About a month ago, Facebook-owned chat app WhatsApp rolled out changes in line with every other product under the Facebook umbrella: It cloned Snapchat. Just as Instagram, Facebook, and Facebook Messenger have all done, WhatsApp — which is wildly popular basically everywhere, except for the United States — added ephemeral multimedia posts, similar to Snapchat Stories, to its features repertoire — in this case, replacing WhatsApp’s standard instant-messagelike text statuses (“Away,” “brb”).
Now, WhatsApp is quietly rolling back the changes. The app isn’t ditching the new Status feature entirely, but user feedback was apparently strong enough that it’s bringing back standard text statuses.
The company told TechCrunch:
We heard from our users that people missed the ability to set a persistent text-only update in their profile, so we’ve integrated this feature into the ‘About’ section in profile settings. Now, the update will appear next to profile names anytime you view contacts, such as when creating a new chat or looking at Group info. At the same time, we’re continuing to build on the new Status feature that gives people fun and engaging ways to share photos, videos and GIFs with their friends and family throughout their day.
The change is currently live in the Android app’s beta version, and will roll out wide on Android and iOS soon.
While the Stories feature has proven extremely popular on Instagram (and has likely led to the acceleration of its deployment elsewhere in the Facebook universe), WhatsApp’s Status feature has been met with mostly a shrug, an unsurprising result given that it attempted to shoehorn one kind of posting (social-media performance) into another (private messaging). Instagram, where Stories is a natural extension of the app’s main uses, is a more natural home for the feature.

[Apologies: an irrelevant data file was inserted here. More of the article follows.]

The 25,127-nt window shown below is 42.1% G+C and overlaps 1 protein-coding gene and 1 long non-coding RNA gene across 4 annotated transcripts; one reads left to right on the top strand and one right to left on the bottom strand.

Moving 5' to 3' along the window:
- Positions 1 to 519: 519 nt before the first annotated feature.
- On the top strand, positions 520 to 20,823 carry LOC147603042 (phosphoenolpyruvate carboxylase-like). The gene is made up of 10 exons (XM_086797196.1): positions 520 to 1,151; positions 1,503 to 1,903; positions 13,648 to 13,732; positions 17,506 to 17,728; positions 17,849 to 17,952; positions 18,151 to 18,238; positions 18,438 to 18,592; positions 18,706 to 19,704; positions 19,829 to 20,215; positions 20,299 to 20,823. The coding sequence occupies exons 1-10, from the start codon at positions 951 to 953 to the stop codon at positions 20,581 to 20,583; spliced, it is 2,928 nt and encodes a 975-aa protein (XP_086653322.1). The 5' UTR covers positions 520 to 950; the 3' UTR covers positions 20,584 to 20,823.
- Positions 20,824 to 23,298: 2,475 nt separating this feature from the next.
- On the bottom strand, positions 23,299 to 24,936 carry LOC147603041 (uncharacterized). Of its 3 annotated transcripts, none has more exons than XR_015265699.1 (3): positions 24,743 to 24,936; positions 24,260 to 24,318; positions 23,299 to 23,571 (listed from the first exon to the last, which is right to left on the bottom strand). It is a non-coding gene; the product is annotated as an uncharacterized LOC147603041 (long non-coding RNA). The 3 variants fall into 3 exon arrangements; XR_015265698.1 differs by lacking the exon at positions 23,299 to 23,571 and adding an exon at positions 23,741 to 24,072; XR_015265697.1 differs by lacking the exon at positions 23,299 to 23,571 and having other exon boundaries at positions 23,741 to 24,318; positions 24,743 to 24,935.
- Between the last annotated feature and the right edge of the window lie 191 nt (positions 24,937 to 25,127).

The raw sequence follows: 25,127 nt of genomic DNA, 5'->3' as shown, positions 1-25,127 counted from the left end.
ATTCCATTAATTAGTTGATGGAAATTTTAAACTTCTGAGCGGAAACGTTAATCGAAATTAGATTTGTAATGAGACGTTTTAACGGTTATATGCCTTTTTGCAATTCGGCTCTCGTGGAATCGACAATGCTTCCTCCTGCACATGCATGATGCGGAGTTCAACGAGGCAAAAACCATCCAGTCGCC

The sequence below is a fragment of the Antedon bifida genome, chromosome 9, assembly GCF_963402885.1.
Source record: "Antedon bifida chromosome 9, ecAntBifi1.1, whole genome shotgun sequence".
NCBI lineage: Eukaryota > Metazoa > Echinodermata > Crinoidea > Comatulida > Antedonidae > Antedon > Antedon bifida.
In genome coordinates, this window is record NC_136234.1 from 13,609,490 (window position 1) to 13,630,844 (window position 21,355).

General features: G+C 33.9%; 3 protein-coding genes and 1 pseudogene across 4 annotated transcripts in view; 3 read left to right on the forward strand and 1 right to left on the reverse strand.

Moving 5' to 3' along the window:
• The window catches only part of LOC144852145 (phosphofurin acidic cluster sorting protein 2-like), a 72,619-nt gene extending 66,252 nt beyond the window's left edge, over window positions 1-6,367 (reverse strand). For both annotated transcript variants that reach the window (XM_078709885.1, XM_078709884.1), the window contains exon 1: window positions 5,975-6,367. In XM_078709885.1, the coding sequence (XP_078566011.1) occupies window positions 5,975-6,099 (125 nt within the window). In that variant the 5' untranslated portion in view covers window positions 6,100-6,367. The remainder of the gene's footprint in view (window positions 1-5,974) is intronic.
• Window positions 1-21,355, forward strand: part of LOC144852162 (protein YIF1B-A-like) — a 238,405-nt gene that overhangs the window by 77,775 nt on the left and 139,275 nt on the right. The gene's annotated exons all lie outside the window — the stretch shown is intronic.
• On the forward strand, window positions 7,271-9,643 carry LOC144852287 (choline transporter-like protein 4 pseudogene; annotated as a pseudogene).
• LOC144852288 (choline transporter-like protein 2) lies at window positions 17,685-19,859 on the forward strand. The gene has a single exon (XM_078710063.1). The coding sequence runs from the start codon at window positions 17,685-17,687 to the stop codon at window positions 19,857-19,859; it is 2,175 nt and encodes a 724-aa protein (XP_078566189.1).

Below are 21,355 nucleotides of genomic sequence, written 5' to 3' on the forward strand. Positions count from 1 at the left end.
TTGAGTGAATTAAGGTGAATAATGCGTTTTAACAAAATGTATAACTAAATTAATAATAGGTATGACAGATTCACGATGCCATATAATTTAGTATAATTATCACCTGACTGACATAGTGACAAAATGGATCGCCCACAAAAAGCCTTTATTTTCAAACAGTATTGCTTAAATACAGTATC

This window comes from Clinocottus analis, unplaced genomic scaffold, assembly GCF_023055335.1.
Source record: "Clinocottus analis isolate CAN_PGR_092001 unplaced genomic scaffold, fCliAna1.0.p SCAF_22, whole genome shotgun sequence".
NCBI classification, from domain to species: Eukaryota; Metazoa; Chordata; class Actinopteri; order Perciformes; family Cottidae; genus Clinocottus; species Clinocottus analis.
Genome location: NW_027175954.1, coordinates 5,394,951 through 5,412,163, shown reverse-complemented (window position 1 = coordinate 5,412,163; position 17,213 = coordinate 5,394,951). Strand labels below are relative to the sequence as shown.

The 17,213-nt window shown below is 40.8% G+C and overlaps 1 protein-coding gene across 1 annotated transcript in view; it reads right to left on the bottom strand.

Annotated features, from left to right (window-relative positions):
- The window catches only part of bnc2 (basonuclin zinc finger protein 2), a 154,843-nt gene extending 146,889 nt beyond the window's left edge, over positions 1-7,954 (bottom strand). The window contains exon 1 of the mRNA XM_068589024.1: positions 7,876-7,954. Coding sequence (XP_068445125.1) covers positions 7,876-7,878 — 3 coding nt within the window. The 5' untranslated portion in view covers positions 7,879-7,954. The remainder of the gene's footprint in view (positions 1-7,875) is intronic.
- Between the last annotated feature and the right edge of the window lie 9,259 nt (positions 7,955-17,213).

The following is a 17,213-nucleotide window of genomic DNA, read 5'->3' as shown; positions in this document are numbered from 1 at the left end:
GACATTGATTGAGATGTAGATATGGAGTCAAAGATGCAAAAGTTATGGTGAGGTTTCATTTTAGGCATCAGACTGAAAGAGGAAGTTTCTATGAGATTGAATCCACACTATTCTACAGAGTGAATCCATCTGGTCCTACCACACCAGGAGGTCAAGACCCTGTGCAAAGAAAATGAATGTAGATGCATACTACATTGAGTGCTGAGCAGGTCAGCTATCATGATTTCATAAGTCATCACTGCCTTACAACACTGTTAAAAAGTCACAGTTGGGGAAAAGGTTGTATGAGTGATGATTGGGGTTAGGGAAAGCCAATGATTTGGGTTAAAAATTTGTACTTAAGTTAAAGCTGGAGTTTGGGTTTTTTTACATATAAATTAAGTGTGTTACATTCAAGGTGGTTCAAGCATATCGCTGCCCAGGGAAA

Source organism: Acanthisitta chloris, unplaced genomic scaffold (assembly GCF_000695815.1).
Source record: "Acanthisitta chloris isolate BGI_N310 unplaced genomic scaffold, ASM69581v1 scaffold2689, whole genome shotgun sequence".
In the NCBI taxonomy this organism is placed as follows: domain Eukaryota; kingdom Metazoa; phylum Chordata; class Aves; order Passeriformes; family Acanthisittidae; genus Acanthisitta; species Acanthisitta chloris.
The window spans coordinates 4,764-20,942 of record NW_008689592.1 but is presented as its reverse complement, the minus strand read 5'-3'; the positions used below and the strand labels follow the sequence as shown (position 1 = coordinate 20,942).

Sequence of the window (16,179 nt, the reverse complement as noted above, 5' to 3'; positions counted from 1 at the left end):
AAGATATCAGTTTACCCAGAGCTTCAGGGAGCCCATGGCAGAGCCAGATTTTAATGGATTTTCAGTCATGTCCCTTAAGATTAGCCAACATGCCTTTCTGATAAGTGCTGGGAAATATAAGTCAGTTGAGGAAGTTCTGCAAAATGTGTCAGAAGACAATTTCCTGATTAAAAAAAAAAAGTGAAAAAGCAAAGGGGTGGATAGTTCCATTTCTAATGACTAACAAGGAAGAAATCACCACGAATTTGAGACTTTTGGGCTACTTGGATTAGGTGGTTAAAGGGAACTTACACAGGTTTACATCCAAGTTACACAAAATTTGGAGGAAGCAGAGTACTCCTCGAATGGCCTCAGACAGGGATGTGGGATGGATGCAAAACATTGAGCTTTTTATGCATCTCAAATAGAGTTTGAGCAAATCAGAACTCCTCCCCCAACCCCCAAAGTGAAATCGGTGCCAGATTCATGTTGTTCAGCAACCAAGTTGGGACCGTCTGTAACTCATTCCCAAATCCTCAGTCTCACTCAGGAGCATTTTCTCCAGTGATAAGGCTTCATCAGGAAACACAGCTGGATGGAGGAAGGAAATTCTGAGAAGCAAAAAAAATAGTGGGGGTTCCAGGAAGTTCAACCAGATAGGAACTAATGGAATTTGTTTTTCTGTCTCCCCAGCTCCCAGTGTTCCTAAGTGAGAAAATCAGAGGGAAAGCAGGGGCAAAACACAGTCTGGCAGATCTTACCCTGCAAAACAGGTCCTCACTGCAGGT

Still, it seems Facebook is keen on Snapchatifying as many of its products as possible. It remains to be seen how well it will work. Last week, Facebook launched a third Stories copycat in its Messenger app, once again trying to turn a private-messaging app into a semipublic social network. Snapchat was able to do this because it had already conditioned users to understand that their messages were temporary, and so the mental barrier to posting a Story was lower. Facebook has, for years, been struggling to deal with the problem of context collapse — users collecting all of their social circles under their singular Facebook identity. WhatsApp, similarly, creates friends lists out of disparate phone contacts. Fiddling with these settings in order to post a temporary photo or video might be more hassle than it’s worth, especially when Instagram already fits the bill as a more public social network. Facebook isn’t going to give up cloning Snapchat’s best-known feature anytime soon. But it might not be able to make it as ubiquitous as the company would like.